First, how do we know we know? What is knowing? I suppose we can safely say that knowing necessitates some level of observation which necessitates some level of awareness. The next question that occurs to me is whether an individual can be ‘objectively’ aware. I, for the life of me, can’t see how. Awareness is grounded in the biology of our senses. Reality looks a lot different to a fly with its compound eyes than it does to us through our eyes. However, each species ‘knows’ its experience to true—we all feel we are seeing the world as it is. Of course, only humans think about this, but each species including us, behaves as though they have full faith in the validity of their perception, unaware of the biological origins of their perception.
Next after the senses comes the interpretive role emotions play in awareness. I assume this applies to all animals, but to avoid haggling over it, I’ll limit myself to humans. Whether you think an individual’s emotional disposition is a result of genetics, environment, or a combinations of the two, it is obvious we have one, and that we had little choice in the formation of its characteristics. For example, one doesn’t decide to be a ‘jolly good fellow’ or a ‘serious curmudgeon’. So, after our senses pick up raw data about the world around us, that data passes through our emotional filters before it finally arrives in our grey matter’s thinking zone. A personal example of this is how I’ve noticed that when I’m in an angry kind of emotional mood I’ll get ‘ticked off’ much more easily by people. Conversely, when I’m sailing along in an emotionally light mood, the whole world looks just perfect.
Last in line comes the interpretive role my ‘learning’ plays—our cultural indoctrination which begins soon after birth. Religion, politics, and the various ‘tastes’ we hold to, and which hold us, form the final stage of our awareness process. For example, if you’re ‘liberal’, you’ll interpret what gets passed through those first two levels of awareness with a ‘left slant’ to it. And of course, just the reverse for conservative ‘taste’. It is ironic that such an intelligent species such as ourselves is rather oblivious to this process, especially when it touches our own biases. We need to feel that what we believe is true just as much as the fly needs to feel its perceptions are true. Of course this lack of self understanding becomes more problematic as our technologies advance.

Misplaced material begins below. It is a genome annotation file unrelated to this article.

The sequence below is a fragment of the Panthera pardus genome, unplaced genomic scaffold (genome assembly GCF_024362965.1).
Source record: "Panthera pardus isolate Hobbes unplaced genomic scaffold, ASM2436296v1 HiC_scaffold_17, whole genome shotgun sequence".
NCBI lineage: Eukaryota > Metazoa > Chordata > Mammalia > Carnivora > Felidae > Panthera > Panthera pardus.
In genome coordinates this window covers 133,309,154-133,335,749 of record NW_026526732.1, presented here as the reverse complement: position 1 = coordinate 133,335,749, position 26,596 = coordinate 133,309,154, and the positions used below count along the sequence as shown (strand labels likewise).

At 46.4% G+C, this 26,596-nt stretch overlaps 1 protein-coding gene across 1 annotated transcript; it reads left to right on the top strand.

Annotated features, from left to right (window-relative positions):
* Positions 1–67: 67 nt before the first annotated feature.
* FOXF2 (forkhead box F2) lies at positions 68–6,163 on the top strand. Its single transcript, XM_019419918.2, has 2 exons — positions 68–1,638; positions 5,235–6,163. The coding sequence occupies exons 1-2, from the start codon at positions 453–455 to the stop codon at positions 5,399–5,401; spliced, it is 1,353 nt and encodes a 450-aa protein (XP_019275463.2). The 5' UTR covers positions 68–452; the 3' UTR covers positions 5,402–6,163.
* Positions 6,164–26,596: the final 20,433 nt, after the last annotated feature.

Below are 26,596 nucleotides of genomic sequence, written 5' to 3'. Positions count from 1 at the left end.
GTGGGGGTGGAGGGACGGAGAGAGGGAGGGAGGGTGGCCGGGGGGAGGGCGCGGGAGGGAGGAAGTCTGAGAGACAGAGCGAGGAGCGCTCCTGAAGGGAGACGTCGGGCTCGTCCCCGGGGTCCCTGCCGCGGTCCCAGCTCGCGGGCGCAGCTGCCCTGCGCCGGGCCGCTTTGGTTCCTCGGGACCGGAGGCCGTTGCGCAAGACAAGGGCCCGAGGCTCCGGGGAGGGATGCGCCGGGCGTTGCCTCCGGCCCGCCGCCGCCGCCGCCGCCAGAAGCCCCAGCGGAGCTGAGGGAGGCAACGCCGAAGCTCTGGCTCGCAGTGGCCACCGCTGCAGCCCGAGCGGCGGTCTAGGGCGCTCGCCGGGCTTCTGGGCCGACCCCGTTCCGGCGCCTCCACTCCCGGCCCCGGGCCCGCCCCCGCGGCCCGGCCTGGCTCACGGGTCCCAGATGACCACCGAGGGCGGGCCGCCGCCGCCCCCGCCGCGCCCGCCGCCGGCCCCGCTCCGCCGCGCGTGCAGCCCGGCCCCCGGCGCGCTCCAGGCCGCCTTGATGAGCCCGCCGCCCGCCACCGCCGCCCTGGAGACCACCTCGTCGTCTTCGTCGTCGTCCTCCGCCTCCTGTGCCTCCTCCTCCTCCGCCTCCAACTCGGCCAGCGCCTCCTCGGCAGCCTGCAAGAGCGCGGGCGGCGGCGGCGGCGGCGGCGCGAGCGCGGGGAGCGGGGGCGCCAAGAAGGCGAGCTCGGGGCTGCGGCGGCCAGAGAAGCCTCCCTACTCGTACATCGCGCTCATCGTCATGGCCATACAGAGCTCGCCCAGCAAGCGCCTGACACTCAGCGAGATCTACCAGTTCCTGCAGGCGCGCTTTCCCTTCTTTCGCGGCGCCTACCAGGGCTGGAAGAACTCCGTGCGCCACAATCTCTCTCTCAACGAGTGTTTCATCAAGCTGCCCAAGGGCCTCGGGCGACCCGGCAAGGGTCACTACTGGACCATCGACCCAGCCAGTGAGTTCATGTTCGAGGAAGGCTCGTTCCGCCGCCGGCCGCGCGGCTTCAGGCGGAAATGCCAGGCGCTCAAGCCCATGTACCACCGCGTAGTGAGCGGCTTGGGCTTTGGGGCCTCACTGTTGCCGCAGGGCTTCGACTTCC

I can’t help but conclude that all my observations and the knowing that these generate are simply reflections of who I am. Not only that, but my knowing can never be other than a reflection of all that is me. That includes this essay, of course. So how can the notion of objectivity be anything more than an illusionary ideal? If I would know myself all I need do is accept that all that I see and the judgements I make about ‘the world’ are actually just reflections of myself. Christ may have had this in mind when he observed, “Judge not least thee be judged”.
All this will fall on deaf ears to most folks for they believe that ‘the world’ they see has a reality independent from them, the observer. Of course, this again speaks to our innate instinctive nature. We biologically are impelled to believe that truth lies ‘out there’ somewhere or with someone. Thus, in my view knowing yourself comes down to accepting the unsettling fact that the world you see is you. If it looks crummy, then the ‘crummy’ lies within you. As the ancient yogi saying put it… “That thou art.”